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University of Minnesota's Internationally Recognized Stem Cell Experts Available for Interviews on What Lifting the Federal Funding Restrictions Will Mean to Stem Cell Research and to Patients Who Stand to Benefit
Date:1/29/2009

MINNEAPOLIS/ST. PAUL, Minn., Jan. 29 /PRNewswire-USNewswire/ -- U.S. President Barack Obama is expected to support removing federal funding restrictions on human embryonic stem cells (hESC) research and is looking to Congress to introduce legislation to act on the issue. On Aug. 9, 2001, the Bush administration cut off federal research support for hESC except for those hESC lines derived before that date.

Jonathan Slack, director of the University of Minnesota Stem Cell Institute (the nation's first established stem cell institute)

Slack can speak about how eliminating the restrictions will impact stem cell research. "A lift on the stem cell restrictions will be great for science." Slack says the change will prompt more researchers to get into the study of embryonic stem cells, more researchers will be able to study the stem cells and that means that possible treatments will get to patients more quickly. Embryonic stem cells can be studied with federal funding now, if they were developed before the August 2001 date set by the Bush administration. Stem cells developed after that date can only be studied using private funding which raises an issue, he says. Companies doing such research "don't have to tell people what they are doing - they don't have to. They don't have to meet the standards of transparency and disclosure that federally-funded workers have to meet." Slack can also speak about the importance of embryonic stem cells and about adult stem cells and induced pluripotent stem (iPS) cells.

Dan Kaufman, associate professor of medicine and associate director of the institute

"When Bush made that policy, it was estimated that 60 to 70 lines were eligible," Kauman says. But, the number of lines actually available and usable hovers closer to 12-15; meanwhile, the number of hESC lines available worldwide has grown to about 1,000, he says. Until now, Kaufman says, "people using approved human hESC lines could use only about 1 percent of those available." Kaufman is studying the development of normal blood cells and creating populations of "natural killer" white blood cells that specialize in attacking cancer cells or HIV. He has used hESCs from federally approved lines to make natural killer cells, but looks forward to having a wider choice of cells to work with.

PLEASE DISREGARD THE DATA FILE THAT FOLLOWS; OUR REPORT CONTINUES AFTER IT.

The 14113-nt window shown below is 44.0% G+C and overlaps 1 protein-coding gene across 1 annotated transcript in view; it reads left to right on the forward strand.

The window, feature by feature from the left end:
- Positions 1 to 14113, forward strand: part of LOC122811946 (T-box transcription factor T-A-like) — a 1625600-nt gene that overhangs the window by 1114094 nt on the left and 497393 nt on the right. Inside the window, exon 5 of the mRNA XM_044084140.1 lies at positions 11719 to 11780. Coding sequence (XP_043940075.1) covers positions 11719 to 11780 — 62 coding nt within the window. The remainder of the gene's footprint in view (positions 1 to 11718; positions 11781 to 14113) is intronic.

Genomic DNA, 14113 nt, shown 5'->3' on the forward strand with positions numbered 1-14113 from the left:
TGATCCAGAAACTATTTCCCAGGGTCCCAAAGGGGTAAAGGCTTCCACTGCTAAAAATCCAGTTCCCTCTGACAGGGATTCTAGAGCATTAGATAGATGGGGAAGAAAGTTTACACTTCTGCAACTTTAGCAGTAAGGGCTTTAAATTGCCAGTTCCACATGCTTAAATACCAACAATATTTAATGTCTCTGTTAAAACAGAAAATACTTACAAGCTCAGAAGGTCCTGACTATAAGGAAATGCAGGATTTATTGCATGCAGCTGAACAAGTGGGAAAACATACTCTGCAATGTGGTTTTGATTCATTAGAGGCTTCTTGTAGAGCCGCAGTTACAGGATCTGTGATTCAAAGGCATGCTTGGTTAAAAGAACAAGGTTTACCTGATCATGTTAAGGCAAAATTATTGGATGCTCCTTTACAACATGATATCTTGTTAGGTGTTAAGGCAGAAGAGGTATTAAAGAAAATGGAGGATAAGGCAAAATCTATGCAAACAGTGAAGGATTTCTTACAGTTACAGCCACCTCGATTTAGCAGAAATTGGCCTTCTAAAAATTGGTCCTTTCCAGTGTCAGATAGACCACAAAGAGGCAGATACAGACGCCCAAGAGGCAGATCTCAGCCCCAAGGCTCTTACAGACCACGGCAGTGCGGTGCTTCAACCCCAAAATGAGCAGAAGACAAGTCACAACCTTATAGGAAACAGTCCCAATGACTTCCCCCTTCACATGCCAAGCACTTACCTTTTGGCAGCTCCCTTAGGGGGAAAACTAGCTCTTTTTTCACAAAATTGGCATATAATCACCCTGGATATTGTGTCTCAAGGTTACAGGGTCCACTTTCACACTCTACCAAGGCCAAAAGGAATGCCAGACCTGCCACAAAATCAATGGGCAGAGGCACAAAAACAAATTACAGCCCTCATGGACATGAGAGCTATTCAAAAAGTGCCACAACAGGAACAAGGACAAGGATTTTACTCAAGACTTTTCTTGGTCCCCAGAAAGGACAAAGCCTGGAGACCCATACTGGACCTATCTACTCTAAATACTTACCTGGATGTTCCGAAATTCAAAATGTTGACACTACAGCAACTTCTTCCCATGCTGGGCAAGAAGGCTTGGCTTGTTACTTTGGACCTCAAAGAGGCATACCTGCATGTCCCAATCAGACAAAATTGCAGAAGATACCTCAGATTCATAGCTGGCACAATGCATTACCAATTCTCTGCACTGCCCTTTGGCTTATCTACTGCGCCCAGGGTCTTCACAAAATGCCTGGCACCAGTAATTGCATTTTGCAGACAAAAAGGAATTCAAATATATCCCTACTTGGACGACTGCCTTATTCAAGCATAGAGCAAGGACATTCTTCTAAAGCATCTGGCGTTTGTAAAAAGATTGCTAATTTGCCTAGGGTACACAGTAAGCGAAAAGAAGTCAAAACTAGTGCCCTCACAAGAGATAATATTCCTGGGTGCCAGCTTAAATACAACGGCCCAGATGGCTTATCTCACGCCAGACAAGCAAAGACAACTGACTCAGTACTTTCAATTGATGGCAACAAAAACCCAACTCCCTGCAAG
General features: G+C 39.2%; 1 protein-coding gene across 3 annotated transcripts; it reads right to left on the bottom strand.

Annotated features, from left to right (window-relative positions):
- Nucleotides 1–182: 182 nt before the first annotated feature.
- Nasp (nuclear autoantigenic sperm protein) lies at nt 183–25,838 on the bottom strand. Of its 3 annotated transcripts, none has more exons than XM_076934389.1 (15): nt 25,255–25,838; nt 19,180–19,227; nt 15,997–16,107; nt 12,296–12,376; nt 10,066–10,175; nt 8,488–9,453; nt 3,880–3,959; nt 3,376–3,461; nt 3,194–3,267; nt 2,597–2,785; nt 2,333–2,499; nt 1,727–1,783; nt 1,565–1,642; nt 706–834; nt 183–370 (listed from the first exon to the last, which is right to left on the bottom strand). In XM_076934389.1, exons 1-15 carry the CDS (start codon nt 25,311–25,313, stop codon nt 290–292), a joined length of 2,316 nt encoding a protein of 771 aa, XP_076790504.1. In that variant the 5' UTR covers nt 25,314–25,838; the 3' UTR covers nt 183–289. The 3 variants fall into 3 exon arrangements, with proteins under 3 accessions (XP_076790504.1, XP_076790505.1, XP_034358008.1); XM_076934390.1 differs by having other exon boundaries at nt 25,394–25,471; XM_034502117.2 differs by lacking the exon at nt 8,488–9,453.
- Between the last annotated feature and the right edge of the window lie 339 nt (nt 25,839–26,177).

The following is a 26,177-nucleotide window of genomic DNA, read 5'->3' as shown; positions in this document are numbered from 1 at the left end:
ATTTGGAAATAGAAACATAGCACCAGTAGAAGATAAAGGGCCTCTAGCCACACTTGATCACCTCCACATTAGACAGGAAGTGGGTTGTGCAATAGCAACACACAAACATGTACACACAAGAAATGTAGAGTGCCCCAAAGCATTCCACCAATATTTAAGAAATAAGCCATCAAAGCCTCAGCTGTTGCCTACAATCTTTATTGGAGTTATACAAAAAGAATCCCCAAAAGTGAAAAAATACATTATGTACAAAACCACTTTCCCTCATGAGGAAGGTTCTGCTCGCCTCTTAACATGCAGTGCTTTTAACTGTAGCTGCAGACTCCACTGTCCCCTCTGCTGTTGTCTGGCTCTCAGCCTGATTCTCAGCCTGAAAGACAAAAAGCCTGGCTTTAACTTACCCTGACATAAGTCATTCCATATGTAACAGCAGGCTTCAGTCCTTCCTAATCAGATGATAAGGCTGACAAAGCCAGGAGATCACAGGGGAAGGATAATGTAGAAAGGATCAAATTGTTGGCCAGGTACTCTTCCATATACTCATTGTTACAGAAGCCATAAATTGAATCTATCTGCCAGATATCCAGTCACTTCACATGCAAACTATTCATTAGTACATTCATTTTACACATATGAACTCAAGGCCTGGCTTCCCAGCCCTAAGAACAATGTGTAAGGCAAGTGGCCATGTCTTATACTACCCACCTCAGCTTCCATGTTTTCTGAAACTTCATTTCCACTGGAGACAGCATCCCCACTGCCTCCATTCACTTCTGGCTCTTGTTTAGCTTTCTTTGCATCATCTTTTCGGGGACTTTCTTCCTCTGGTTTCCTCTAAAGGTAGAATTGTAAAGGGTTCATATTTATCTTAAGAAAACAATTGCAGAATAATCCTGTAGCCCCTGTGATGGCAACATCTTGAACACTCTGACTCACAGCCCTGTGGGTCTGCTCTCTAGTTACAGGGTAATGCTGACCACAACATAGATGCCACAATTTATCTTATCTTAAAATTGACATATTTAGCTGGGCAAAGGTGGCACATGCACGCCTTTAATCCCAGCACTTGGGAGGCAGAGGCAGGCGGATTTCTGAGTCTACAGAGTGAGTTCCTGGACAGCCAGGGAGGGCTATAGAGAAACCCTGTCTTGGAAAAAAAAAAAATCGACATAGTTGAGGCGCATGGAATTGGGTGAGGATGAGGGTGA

Meri Firpo, assistant professor in the Stem Cell Institute in the Department of Medicine and Division of Endocrinology and in the Schulze Diabetes Institute at the University of Minnesota

Firpo works on stem cell biology, and potential transplantation therapies for diabetes using human embryonic stem cells as well as other types of stem cells. If former President Bush's federal funding restrictions on embryonic stem cell research are lifted, it will have a major impact, Firpo says. The University of Minnesota's dedication to innovative stem cell research with private funding has made it possible for Firpo to continue developing new embryonic stem cell lines and doing research on those stem cell lines with nongovernmental funds. However, researchers at other institutions have not been as fortunate; their universities haven't provided the infrastructure or support needed to continue. With the funding restrictions lifted, more researchers will be able to share even new stem cell lines. "Being able to share with more people will have a huge impact," she says. Because of the federal funding restrictions, many researchers were hesitant to get into the field of human embryonic stem cells. The national policy change is already impacting the U of M Stem Cell Institute; Enrollment is booming in its NIH-funded course on hESCs. Taught every three months, it is for researchers who want to learn how to grow the cells.


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SOURCE University of Minnesota
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